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Area baseball and softball teams have been outside more often at the start of this season’s practices than last year.
Warm temperatures over the past two weeks have allowed teams to practice outside instead of inside gymnasiums like last season, when snowy and cold conditions lingered through March.
In St. Elmo, the more-traditional practices helped prepare the Eagles for their season-opener with Shelbyville on Tuesday, which the team lost, 12-2.
Despite the loss, that time outside certainly benefited the Eagles, since a successful basketball season gave St. Elmo limited time to practice prior to the opener.
“We have been able to get on the field more than this time last year, but still got a late start due to playing in the basketball sectionals again,” said coach Ryan Beccue.
Of St. Elmo’s 10 baseball players, six were on the varsity basketball team that ended its season on Feb. 29 at the sectional tournament.
Coaches are hoping that the nice weather continues, because rain fell in the area frequently throughout last season, putting some of the area’s fields out of commission for a week or longer.
“We have been on the field more this spring than we were all of last year,” said Patoka coach Joey Eddy said.
The benefits are obvious, as it’s impossible to simulate game situations inside a gym or a hitting shed.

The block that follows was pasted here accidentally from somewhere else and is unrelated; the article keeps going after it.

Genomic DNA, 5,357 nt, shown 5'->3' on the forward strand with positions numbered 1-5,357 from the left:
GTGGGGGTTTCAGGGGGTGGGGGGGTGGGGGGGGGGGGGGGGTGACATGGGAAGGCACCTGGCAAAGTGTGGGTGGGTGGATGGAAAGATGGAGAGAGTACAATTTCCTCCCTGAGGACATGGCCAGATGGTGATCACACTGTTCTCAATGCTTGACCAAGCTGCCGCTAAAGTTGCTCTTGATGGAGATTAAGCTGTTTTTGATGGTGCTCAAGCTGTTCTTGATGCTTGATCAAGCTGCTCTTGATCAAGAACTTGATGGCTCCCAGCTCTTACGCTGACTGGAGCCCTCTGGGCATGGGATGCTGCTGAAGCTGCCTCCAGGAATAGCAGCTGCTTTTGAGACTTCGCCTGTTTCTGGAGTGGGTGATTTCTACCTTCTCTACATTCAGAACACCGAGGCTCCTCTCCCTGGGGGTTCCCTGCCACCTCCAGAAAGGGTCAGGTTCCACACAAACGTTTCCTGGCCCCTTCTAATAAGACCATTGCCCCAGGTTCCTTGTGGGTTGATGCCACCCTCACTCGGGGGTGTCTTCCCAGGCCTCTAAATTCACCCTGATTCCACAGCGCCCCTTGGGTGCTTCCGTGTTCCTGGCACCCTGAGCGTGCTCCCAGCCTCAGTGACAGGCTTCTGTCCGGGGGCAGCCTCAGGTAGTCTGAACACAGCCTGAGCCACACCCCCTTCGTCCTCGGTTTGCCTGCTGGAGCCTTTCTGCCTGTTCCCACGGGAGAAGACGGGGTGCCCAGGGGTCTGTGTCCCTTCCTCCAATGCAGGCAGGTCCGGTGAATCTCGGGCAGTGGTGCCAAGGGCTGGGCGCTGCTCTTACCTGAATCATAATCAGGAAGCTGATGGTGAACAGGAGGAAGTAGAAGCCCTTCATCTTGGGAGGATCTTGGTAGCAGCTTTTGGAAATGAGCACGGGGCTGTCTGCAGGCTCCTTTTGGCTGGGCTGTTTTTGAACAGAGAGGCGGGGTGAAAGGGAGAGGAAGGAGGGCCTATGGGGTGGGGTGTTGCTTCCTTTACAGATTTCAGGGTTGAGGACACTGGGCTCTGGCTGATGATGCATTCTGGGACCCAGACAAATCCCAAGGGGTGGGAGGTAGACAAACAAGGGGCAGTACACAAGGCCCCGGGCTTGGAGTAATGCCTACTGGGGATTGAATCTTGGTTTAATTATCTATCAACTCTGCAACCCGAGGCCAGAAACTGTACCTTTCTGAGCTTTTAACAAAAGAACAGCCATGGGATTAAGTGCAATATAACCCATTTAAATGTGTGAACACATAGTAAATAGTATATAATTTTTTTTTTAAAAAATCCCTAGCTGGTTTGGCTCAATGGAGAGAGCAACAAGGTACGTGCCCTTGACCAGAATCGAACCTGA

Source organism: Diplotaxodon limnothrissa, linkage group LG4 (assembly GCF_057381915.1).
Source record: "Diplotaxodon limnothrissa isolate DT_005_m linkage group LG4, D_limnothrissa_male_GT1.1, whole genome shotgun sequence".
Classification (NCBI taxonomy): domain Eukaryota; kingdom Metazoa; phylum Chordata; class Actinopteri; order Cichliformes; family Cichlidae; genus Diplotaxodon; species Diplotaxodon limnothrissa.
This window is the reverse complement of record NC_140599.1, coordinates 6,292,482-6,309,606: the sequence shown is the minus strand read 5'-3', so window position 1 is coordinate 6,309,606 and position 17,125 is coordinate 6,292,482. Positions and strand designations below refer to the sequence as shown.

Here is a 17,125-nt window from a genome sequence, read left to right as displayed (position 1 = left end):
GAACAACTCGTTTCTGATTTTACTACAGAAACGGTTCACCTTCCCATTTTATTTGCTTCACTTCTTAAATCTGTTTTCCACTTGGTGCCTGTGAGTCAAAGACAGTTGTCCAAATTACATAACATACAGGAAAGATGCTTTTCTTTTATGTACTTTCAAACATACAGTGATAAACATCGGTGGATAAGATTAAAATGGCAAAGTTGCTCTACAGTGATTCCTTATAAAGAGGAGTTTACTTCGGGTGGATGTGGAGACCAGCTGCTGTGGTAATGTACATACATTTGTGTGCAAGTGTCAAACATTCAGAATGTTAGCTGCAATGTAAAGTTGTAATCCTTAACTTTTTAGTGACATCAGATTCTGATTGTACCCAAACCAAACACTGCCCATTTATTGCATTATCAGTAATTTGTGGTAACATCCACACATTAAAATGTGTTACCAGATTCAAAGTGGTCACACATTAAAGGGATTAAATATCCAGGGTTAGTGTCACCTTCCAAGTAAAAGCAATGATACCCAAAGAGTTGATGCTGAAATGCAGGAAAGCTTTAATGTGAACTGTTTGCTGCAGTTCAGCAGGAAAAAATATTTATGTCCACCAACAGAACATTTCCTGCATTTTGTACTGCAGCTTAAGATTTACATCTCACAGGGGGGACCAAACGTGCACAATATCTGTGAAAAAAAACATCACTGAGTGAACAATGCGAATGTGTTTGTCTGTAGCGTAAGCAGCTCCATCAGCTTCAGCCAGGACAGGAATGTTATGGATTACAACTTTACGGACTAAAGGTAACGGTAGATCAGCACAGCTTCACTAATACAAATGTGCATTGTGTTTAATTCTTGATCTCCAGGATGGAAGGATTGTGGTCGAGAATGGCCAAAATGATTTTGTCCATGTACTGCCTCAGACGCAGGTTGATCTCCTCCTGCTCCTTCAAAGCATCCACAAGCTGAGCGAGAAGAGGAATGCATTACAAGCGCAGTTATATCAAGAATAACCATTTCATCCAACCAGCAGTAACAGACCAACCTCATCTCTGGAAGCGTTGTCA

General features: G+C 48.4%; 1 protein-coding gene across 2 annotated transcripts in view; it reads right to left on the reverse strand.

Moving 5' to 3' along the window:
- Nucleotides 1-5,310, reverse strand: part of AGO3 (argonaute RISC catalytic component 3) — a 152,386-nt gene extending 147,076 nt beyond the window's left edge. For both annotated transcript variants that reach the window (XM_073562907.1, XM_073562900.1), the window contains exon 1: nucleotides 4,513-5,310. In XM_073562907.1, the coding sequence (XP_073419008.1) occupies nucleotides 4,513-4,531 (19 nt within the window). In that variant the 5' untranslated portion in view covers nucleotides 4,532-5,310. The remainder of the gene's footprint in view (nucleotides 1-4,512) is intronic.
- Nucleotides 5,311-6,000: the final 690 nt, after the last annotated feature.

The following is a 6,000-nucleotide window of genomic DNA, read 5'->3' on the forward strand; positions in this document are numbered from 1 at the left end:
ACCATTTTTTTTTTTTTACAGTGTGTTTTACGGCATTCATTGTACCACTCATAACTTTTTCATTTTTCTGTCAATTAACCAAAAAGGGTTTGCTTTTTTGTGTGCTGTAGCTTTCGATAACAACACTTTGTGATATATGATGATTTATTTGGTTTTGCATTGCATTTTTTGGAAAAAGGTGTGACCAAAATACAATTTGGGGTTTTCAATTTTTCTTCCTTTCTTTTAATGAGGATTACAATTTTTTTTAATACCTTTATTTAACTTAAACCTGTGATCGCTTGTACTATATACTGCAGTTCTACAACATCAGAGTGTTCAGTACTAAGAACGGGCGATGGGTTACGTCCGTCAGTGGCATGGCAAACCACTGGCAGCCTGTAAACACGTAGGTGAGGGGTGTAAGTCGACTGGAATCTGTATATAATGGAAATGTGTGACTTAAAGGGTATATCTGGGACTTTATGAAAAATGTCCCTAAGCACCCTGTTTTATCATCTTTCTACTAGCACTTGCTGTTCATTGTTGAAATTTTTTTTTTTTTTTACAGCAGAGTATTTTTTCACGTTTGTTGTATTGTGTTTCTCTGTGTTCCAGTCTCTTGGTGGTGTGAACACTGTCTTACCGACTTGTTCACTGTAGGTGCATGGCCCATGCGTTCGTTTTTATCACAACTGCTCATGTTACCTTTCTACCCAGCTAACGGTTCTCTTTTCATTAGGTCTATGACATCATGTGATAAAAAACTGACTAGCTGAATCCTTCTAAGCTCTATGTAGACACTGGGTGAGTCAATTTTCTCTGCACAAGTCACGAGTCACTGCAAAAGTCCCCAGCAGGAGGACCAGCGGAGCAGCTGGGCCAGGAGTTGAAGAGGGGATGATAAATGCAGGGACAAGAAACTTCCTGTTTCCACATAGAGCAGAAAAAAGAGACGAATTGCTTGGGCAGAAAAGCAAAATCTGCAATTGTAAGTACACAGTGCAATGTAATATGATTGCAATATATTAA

Eddy said that players are able to work on the hand-eye coordination involved with fielding grounders and hitting while indoors, but the whiffle balls the team was using last Thursday when practice was moved inside due to rain don’t come close to fully preparing a team.
While the Warriors were outside, however, Eddy said his players looked sharp fielding grounders off of the dirt and catching fly balls in the sun.
Vandalia baseball coach Luke Hohlt said his team was excited to be on the field at the start of practices.
“It’s huge,” he said. “We have almost been overwhelmed with the weather.”
As a coach, he has had to rein in his players on some days, because the Vandals have been wanting to go straight into scrimmaging without getting their bodies into baseball shape.
Hohlt compared the situation to Major League Baseball’s spring training, which sees professional teams slowly progress for a month.
The Vandalia softball team, however, has been doing a lot of scrimmaging due to the nice weather, said coach Brian Buscher.
“We’ve spent a lot of time scrimmaging and getting live at-bats,” Buscher said. “You don’t want to do that too much, but in the first week of practice, we got the majority of our basics in.”
Buscher said he found through the scrimmages that there are certain fundamental aspects that his team needs to improve in, but that there are also other areas that are farther along than he expected.
But above all, Buscher probably reiterated what every coach and player in the area has been thinking.
“The weather has been great,” he said.